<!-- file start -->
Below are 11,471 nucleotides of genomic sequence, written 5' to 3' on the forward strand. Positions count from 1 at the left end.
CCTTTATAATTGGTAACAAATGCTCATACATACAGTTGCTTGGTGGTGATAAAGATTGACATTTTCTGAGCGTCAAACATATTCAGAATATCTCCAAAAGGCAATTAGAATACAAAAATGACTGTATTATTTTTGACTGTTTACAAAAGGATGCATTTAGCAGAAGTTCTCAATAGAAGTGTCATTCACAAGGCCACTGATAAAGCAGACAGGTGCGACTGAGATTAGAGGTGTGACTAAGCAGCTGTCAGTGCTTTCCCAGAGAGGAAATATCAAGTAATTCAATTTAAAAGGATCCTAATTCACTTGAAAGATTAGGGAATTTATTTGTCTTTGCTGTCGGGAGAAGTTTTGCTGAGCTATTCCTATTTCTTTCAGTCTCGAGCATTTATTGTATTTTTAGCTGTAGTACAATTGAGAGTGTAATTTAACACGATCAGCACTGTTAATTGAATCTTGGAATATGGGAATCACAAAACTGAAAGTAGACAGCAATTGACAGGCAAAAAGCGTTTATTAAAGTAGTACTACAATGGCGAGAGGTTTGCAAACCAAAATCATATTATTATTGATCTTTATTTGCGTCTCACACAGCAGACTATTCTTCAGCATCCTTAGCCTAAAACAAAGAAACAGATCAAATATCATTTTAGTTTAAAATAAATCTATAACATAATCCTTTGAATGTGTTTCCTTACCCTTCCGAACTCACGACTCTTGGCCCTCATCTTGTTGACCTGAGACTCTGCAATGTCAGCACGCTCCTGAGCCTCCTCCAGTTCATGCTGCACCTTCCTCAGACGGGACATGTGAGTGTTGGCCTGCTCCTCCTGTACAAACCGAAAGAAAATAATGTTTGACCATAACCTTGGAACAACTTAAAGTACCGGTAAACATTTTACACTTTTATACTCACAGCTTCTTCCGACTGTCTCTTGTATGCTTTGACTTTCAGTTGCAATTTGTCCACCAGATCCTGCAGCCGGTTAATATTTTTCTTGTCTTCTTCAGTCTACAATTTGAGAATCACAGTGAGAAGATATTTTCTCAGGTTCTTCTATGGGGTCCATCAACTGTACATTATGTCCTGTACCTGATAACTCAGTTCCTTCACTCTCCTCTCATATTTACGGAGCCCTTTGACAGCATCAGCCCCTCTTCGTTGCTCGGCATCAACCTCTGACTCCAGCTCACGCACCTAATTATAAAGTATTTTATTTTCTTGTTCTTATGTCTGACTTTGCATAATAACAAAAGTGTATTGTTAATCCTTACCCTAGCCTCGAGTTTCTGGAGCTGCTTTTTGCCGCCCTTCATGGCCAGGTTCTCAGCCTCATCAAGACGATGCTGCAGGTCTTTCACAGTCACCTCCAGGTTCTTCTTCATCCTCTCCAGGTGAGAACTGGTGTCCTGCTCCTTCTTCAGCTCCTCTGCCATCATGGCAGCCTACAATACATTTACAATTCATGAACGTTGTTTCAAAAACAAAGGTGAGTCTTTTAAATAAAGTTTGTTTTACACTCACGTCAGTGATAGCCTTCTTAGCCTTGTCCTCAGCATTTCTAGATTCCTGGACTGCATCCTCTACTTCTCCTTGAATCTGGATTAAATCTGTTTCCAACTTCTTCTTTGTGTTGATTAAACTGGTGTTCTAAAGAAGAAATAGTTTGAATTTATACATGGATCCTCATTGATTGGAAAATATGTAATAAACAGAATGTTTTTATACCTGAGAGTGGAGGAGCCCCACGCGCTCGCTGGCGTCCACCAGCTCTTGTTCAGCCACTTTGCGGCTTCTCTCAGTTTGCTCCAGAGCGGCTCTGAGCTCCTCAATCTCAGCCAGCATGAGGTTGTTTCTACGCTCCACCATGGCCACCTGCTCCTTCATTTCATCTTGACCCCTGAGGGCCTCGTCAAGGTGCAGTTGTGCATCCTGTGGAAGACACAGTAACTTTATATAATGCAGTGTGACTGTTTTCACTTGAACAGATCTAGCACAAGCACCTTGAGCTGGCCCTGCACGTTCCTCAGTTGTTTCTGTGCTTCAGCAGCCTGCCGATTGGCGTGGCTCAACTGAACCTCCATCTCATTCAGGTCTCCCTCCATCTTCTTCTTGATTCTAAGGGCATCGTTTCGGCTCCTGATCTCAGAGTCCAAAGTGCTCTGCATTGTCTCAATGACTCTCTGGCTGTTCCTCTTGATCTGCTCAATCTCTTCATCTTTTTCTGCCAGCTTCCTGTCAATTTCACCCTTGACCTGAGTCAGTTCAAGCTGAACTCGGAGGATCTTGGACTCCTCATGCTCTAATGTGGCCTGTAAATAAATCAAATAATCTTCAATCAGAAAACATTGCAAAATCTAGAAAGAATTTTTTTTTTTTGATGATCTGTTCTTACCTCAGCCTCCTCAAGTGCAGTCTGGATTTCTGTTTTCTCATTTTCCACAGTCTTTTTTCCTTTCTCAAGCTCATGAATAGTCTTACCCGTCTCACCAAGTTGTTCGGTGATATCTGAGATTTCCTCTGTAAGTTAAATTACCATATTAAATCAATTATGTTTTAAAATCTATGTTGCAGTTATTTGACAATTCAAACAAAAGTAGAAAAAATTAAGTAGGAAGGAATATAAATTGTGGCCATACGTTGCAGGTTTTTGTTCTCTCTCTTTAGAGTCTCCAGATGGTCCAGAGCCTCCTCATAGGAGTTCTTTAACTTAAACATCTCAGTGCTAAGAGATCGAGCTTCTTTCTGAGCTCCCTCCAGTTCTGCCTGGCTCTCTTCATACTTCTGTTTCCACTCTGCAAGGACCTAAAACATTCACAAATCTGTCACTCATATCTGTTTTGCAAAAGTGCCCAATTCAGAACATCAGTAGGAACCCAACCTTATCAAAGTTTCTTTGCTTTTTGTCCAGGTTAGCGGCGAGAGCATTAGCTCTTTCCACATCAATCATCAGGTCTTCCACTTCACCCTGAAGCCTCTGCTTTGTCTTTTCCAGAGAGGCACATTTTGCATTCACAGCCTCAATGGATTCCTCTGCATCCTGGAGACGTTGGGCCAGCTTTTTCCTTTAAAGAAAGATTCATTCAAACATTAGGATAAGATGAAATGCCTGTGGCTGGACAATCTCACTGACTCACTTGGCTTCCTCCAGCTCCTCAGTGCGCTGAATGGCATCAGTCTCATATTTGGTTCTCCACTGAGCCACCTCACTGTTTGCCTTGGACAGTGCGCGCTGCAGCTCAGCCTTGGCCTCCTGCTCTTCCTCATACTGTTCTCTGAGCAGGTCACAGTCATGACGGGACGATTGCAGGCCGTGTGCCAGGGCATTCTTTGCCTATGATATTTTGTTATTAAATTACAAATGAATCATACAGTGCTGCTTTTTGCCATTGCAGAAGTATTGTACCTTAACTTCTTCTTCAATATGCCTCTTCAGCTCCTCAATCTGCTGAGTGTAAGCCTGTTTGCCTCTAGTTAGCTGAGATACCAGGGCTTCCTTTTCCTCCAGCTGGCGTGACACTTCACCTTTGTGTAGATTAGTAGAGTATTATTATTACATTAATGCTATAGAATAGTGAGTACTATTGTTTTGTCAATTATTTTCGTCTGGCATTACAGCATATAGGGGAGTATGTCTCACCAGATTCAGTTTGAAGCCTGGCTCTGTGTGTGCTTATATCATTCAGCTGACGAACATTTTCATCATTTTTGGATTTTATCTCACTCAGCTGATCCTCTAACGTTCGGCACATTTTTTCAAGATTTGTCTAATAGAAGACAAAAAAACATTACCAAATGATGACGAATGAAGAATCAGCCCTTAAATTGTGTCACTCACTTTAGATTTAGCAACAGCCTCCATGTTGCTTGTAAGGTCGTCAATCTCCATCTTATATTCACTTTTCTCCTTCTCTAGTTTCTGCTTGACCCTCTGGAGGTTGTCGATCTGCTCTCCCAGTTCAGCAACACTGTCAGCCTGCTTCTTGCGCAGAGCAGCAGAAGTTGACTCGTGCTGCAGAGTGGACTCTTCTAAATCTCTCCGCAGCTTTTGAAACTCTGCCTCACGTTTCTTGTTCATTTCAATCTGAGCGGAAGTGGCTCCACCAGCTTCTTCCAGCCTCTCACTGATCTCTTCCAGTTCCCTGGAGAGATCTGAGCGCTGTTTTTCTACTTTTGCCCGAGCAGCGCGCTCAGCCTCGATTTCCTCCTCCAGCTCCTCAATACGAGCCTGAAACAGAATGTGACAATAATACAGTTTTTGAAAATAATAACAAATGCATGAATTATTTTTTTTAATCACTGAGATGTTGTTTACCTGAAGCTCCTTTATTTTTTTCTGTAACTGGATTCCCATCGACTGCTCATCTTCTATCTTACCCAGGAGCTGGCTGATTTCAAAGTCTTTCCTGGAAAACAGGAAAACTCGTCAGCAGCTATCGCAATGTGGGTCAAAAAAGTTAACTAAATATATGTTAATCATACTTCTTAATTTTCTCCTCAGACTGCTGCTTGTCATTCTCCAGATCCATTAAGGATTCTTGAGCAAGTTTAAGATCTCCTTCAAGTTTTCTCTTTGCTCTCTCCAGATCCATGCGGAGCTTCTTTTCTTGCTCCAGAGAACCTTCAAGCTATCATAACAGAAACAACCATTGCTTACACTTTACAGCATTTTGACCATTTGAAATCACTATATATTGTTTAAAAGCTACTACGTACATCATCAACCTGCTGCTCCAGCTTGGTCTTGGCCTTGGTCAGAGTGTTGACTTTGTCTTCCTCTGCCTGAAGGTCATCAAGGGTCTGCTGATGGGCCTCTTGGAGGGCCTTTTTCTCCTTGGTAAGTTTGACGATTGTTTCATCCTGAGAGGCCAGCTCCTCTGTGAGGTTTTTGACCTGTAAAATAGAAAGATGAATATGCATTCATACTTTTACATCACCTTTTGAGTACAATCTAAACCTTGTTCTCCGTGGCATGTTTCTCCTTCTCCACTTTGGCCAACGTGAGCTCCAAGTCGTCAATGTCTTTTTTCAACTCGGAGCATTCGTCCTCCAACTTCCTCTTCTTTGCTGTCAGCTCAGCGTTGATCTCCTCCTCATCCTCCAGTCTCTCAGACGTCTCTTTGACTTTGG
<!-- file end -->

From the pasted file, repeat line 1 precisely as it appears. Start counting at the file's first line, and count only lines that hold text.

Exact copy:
Below are 11,471 nucleotides of genomic sequence, written 5' to 3' on the forward strand. Positions count from 1 at the left end.